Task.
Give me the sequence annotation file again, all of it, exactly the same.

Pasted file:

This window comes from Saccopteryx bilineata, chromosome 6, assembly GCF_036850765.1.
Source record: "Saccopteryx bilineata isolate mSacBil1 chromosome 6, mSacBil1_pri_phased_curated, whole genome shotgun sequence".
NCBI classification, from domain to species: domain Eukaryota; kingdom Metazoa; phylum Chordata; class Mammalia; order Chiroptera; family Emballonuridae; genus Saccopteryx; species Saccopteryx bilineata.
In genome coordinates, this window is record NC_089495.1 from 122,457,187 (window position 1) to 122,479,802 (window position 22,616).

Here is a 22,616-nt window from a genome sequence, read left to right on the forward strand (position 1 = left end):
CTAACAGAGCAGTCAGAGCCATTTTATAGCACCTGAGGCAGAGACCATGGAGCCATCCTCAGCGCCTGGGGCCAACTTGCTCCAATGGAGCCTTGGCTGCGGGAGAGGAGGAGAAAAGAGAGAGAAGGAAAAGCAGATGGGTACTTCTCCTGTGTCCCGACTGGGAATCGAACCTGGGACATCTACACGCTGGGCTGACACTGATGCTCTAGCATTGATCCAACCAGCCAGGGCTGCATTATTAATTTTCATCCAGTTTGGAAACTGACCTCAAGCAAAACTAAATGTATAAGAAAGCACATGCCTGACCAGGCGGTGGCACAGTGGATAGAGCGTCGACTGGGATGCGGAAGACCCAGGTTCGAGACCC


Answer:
This window comes from Saccopteryx bilineata, chromosome 6, assembly GCF_036850765.1.
Source record: "Saccopteryx bilineata isolate mSacBil1 chromosome 6, mSacBil1_pri_phased_curated, whole genome shotgun sequence".
NCBI classification, from domain to species: domain Eukaryota; kingdom Metazoa; phylum Chordata; class Mammalia; order Chiroptera; family Emballonuridae; genus Saccopteryx; species Saccopteryx bilineata.
In genome coordinates, this window is record NC_089495.1 from 122,457,187 (window position 1) to 122,479,802 (window position 22,616).

Here is a 22,616-nt window from a genome sequence, read left to right on the forward strand (position 1 = left end):
CTAACAGAGCAGTCAGAGCCATTTTATAGCACCTGAGGCAGAGACCATGGAGCCATCCTCAGCGCCTGGGGCCAACTTGCTCCAATGGAGCCTTGGCTGCGGGAGAGGAGGAGAAAAGAGAGAGAAGGAAAAGCAGATGGGTACTTCTCCTGTGTCCCGACTGGGAATCGAACCTGGGACATCTACACGCTGGGCTGACACTGATGCTCTAGCATTGATCCAACCAGCCAGGGCTGCATTATTAATTTTCATCCAGTTTGGAAACTGACCTCAAGCAAAACTAAATGTATAAGAAAGCACATGCCTGACCAGGCGGTGGCACAGTGGATAGAGCGTCGACTGGGATGCGGAAGACCCAGGTTCGAGACCC